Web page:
CapoVelo.com - | Endurance Training and Heart Rhythm
6756
post-template-default,single,single-post,postid-6756,single-format-standard,no_animation

Endurance Training and Heart Rhythm



According to a research conducted by the British Heart Foundation, cycling and other endurance sports, could be the cause of arrhythmias in old age.

A study being carried out by a group of scientists at the University of Manchester, found evidence that extensive periods of exercise in mice changes the heart’s rhythm-setting pacemaker at a molecular level.

If the investigation’s results can be repeated in humans, the findings could have implications for the heart-health of elderly athletes, says the BHF’s associate medical director, Professor Jeremy Pearson.

Additionally, elderly athletes with a lifelong history of training and competing in endurance events like marathons, triathlons and iron man challenges can have heart rhythm disturbances, known as arrhythmias .

The research in mice, carried out at the University of Manchester, shows how molecular changes in the heart’s pacemaker can happen after long periods of exercise training.

While normal adults have resting heart rates between 60-100 beats per minute, hearts of endurance athletes can beat only 30 times per minute or even lower at night time when there can be long pauses between heart beats.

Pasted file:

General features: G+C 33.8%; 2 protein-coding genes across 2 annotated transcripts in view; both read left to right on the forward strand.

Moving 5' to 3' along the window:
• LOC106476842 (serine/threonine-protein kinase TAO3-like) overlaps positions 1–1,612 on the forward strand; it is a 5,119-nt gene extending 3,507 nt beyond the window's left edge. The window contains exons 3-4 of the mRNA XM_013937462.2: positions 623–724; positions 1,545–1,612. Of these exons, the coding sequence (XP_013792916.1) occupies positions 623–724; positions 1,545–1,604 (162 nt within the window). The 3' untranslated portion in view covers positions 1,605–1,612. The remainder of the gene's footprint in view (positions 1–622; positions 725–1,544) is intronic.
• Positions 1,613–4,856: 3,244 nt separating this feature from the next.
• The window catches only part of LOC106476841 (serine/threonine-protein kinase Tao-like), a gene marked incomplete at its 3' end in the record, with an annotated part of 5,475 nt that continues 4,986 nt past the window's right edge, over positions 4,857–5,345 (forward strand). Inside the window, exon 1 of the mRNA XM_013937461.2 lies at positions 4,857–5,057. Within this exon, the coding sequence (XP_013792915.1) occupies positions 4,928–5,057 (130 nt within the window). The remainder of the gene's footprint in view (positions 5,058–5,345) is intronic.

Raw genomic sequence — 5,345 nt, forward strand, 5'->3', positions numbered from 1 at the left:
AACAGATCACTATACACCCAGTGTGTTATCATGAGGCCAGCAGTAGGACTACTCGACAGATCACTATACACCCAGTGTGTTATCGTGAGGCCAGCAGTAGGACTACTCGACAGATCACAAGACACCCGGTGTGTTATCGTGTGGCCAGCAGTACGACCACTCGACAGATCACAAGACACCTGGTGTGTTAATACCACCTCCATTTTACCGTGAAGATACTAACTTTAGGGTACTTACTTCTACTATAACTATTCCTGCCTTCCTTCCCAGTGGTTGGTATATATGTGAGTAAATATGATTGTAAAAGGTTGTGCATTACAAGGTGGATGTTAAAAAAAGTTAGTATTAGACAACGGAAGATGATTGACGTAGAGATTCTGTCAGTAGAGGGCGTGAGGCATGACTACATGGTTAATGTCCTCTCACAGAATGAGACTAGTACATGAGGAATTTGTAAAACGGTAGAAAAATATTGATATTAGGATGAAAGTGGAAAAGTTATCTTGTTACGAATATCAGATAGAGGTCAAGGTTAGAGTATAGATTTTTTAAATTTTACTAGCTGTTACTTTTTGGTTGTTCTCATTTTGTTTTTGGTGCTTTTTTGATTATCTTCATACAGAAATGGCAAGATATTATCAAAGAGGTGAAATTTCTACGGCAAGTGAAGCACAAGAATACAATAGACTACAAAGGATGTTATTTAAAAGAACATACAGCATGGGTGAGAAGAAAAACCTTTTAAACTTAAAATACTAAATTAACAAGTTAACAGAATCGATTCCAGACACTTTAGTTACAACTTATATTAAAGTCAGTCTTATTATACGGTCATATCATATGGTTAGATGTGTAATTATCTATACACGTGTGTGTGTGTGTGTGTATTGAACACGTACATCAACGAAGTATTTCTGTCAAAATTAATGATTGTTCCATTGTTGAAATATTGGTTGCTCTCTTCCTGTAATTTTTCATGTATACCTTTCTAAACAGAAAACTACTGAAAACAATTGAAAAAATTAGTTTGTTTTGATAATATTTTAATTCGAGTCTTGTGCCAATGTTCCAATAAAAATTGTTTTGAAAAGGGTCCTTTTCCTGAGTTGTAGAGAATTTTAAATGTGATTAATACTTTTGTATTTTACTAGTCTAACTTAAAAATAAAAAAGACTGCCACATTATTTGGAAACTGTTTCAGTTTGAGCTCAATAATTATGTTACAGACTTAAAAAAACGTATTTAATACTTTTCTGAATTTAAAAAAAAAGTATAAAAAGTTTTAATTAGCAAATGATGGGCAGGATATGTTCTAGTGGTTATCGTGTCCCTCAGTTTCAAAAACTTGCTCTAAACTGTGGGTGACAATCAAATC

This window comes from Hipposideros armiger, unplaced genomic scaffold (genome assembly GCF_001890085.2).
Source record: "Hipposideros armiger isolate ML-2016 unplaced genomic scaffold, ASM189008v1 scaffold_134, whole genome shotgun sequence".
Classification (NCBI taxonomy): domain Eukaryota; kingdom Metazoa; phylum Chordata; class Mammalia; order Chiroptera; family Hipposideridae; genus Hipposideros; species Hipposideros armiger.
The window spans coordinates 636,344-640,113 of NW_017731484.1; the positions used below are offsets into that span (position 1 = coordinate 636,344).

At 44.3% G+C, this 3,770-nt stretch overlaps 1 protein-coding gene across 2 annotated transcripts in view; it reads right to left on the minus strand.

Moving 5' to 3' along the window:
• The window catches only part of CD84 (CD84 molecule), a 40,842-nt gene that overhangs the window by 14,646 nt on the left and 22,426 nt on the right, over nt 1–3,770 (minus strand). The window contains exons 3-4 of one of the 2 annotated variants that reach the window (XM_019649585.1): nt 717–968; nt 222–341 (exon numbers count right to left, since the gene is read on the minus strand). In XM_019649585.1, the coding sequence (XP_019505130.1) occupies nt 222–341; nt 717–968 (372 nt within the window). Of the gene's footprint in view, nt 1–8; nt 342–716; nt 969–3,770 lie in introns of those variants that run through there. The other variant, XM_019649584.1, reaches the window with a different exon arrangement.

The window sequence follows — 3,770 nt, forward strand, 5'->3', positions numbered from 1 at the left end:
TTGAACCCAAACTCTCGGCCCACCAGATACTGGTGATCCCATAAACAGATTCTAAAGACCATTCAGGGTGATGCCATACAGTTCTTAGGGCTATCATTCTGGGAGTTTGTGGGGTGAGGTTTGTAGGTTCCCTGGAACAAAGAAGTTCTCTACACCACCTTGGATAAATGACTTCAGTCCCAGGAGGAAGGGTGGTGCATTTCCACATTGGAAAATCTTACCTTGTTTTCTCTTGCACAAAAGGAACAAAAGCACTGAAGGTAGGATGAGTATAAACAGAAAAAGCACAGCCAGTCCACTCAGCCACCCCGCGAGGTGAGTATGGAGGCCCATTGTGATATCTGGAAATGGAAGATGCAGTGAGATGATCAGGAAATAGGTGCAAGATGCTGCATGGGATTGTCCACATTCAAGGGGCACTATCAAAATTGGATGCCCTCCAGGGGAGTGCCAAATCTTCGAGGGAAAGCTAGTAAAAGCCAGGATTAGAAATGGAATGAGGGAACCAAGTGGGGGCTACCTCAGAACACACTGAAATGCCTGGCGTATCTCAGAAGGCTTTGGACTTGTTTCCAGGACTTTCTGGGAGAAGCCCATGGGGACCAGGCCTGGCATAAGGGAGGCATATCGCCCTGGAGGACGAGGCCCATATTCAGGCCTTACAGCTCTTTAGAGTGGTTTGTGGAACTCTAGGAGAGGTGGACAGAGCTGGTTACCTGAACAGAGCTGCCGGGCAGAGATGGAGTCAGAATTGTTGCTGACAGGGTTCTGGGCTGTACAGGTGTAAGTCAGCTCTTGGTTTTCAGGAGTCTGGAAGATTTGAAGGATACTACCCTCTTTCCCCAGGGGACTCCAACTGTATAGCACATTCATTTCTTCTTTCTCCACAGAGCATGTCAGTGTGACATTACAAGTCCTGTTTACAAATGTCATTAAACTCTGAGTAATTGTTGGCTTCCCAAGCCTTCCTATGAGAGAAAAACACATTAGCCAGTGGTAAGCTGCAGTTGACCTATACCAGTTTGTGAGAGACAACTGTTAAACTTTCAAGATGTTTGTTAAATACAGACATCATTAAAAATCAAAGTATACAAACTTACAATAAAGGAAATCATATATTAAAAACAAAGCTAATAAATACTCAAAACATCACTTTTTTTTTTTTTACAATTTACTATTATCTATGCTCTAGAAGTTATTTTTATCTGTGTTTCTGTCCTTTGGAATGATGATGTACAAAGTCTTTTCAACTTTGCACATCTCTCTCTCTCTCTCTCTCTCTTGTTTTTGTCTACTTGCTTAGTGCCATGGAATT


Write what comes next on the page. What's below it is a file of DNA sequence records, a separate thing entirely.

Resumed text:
"This study shows the heart’s electrical wiring changes in mice that exercise for long periods, and these changes in heart rhythm are sustained afterwards.  If the findings are reproduced in humans they could have implications for heart health in older athletes. But much more research is needed before we could draw that conclusion."

However, evidence by Professor Mark Boyett and his colleagues, from the University of Manchester, say their new research suggests this is not the case.

Instead, the heart’s in-built pacemaker changes in response to training.

By studying mice, they found that endurance exercise led to a decrease in an important pacemaker protein, known as HCN4, and that this was responsible for the low heart rate.

Prof Boyett said: "This is important because although normally a low resting heart rate of an athlete does not cause problems, elderly athletes with a lifelong training history are more likely to need an artificial electronic pacemaker fitted."

But he added: "Although endurance exercise training can have harmful effects on the heart, it is more than outweighed by the beneficial effects."


Leave a reply
Share on